Key Positions in the Secondary
Cornerbacks, sometimes known as “CBs”, are often the quickest and most nimble defensive players. Their major responsibility is to cover wide receivers and prevent them from receiving passes. Cornerbacks must be agile, anticipate well, and be able to change directions quickly.
Safeties are versatile players who must stop both the pass and the run. Strong Safety (SS) plays closer to the line of scrimmage, supporting runs and covering tight ends. The free safety (FS), who is positioned further back, provides deep coverage and supports the defense against long passes.
Rules a Secondary Has To Follow
The secondary is bound by particular regulations that specify how they must behave on the pitch. Some of the primary guidelines that the secondary must follow are listed below:
1. Pass Interference
Pass interference occurs when a defensive player makes it more difficult for a qualifying receiver to receive a pass.
Contact or movement restriction may be involved. The secondary must avoid pass interference crimes such as gripping or shoving the receiver before the ball is released.
If pass interference is found, a penalty is issued, which usually results in the offender getting a first down.
2. Illegal Contact
Defensive players are not permitted to make contact with offensive players beyond five yards beyond the line of scrimmage. After the ball is in the air, illegal contact is no longer enforced, and pass interference rules apply instead.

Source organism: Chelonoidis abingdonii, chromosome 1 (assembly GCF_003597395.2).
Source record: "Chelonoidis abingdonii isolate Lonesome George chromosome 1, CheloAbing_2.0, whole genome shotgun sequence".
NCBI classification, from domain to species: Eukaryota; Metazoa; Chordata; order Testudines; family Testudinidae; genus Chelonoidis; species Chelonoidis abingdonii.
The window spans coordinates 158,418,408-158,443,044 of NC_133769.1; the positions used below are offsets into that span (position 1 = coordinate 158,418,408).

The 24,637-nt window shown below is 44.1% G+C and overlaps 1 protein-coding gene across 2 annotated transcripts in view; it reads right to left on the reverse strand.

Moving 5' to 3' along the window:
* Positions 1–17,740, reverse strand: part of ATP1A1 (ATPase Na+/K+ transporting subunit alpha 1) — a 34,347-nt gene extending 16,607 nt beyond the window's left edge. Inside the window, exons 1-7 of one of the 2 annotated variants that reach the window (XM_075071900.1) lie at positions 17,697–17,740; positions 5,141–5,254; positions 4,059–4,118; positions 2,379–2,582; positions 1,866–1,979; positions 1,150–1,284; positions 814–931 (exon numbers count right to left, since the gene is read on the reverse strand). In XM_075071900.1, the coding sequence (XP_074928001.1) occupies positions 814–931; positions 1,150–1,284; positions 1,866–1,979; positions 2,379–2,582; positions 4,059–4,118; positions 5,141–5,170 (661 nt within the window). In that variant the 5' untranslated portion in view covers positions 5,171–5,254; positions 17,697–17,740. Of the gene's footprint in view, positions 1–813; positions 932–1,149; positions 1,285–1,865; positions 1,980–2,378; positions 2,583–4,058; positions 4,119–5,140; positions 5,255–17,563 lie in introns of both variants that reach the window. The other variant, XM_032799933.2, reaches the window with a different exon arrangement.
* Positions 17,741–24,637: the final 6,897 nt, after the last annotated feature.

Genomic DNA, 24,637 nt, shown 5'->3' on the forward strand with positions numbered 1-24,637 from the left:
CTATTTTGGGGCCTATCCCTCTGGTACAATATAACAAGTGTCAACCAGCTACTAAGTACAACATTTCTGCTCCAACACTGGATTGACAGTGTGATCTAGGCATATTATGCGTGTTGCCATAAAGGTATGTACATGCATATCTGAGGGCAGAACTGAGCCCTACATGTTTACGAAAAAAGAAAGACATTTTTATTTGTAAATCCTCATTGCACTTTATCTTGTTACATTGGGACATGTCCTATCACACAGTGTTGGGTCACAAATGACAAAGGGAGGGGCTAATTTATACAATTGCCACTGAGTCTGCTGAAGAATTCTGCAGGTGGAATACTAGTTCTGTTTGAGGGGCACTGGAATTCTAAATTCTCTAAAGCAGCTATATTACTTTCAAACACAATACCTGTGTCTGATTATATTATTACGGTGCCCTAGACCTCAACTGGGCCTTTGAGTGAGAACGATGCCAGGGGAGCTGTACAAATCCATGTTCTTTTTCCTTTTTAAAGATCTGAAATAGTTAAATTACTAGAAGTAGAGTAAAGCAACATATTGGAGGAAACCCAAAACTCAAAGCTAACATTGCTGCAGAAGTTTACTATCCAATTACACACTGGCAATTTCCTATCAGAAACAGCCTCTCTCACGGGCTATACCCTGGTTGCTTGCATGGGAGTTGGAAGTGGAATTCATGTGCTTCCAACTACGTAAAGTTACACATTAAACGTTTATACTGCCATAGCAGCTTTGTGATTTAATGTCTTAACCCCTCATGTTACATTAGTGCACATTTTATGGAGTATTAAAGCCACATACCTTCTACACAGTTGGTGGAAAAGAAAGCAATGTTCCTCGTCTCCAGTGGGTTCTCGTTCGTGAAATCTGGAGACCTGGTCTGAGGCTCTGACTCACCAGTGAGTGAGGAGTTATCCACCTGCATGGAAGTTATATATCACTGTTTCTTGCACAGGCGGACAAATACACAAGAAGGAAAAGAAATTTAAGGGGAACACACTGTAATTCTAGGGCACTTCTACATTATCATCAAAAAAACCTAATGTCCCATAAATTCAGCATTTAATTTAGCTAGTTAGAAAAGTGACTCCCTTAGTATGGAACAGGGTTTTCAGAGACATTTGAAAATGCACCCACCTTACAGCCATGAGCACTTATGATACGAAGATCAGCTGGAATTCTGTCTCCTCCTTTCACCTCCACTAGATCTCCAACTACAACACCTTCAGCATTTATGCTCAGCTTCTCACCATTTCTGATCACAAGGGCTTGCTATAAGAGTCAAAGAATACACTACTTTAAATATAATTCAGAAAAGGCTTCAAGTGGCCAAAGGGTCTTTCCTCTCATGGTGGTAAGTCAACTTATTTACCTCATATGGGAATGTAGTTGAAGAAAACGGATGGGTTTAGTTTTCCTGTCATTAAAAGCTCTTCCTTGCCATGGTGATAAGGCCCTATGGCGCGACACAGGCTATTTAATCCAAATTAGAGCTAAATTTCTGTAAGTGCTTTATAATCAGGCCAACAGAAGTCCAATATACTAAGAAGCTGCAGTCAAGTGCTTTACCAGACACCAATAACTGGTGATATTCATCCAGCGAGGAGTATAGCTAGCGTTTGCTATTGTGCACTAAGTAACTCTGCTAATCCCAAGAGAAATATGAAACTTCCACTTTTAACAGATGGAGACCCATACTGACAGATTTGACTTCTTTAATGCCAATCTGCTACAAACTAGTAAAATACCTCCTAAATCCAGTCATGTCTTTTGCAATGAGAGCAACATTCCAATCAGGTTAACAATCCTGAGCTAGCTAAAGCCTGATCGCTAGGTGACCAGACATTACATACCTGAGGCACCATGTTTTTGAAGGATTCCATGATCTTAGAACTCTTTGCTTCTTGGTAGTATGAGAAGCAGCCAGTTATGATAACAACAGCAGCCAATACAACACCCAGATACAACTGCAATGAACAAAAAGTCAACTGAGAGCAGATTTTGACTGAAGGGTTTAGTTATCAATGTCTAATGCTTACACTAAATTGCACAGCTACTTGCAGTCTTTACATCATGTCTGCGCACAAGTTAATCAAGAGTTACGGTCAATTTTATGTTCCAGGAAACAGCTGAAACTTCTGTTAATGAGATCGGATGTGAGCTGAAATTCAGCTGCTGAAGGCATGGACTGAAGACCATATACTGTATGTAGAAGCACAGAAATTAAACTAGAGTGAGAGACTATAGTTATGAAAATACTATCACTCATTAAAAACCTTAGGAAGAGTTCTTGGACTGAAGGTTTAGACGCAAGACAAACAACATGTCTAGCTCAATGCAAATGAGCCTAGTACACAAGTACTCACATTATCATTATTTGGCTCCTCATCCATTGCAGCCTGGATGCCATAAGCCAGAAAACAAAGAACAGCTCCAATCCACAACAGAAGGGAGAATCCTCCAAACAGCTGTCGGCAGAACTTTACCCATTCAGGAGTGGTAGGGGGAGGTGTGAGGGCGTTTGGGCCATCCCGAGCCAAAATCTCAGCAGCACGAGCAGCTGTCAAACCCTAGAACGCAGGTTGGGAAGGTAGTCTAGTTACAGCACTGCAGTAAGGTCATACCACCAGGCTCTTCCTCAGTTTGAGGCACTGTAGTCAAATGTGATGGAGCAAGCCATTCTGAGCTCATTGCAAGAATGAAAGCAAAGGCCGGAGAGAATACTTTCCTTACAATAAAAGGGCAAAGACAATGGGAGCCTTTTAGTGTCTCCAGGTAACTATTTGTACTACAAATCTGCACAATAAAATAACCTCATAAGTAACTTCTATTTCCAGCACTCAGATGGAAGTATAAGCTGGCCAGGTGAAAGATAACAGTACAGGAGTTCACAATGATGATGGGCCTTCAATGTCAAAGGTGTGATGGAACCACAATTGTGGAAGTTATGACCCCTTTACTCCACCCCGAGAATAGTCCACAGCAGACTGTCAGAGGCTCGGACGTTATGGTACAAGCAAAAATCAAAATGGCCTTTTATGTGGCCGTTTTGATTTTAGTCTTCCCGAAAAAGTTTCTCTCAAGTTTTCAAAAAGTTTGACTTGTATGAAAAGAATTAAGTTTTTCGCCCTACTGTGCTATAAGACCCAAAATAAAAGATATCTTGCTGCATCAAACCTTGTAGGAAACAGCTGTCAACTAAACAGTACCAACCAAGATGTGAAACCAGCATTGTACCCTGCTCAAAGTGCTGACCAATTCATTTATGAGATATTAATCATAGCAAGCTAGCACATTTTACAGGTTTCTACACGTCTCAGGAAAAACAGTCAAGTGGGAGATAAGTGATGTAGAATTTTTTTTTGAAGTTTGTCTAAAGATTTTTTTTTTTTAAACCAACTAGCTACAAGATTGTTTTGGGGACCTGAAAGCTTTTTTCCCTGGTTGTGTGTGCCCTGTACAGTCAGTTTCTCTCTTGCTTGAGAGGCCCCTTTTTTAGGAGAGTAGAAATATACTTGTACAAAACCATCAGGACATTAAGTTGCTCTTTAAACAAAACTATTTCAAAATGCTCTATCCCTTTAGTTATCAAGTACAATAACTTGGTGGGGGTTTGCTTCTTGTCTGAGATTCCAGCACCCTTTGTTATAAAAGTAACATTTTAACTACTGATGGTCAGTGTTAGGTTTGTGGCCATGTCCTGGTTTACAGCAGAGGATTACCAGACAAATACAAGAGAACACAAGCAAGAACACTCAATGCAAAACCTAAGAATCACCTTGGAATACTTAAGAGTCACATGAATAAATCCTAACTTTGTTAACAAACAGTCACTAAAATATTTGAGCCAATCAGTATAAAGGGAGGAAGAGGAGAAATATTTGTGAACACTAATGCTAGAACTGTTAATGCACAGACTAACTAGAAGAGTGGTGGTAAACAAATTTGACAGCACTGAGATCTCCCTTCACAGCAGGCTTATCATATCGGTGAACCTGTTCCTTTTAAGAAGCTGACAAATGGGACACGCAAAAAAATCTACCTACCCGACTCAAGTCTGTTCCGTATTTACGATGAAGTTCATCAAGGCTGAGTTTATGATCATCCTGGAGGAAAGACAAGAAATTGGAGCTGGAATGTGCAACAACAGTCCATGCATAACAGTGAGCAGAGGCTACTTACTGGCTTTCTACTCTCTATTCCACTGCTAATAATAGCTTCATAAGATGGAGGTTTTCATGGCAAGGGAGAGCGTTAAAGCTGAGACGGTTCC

3. Defensive Holding
Defensive holding occurs when a defensive player restricts an offensive player’s movement before the ball is thrown. This infraction results in a five-yard penalty and an automatic first down for the offense.
4. Defensive Pass Interference in the End Zone
If a defensive pass interference foul occurs in the end zone during a scoring pass, the offense receives the ball at the one-yard line or a touchdown.
5. Defensive Holding on Running Plays
During running plays, defensive players are not permitted to hold offensive players. The penalty for holding on to a rushing play is normally five yards from the violation.
6. Out-of-Bounds Coverage
The backup player must be aware of the sideline lines. If a pass is intercepted or touched while any part of the defender is outside the field, it is deemed incomplete.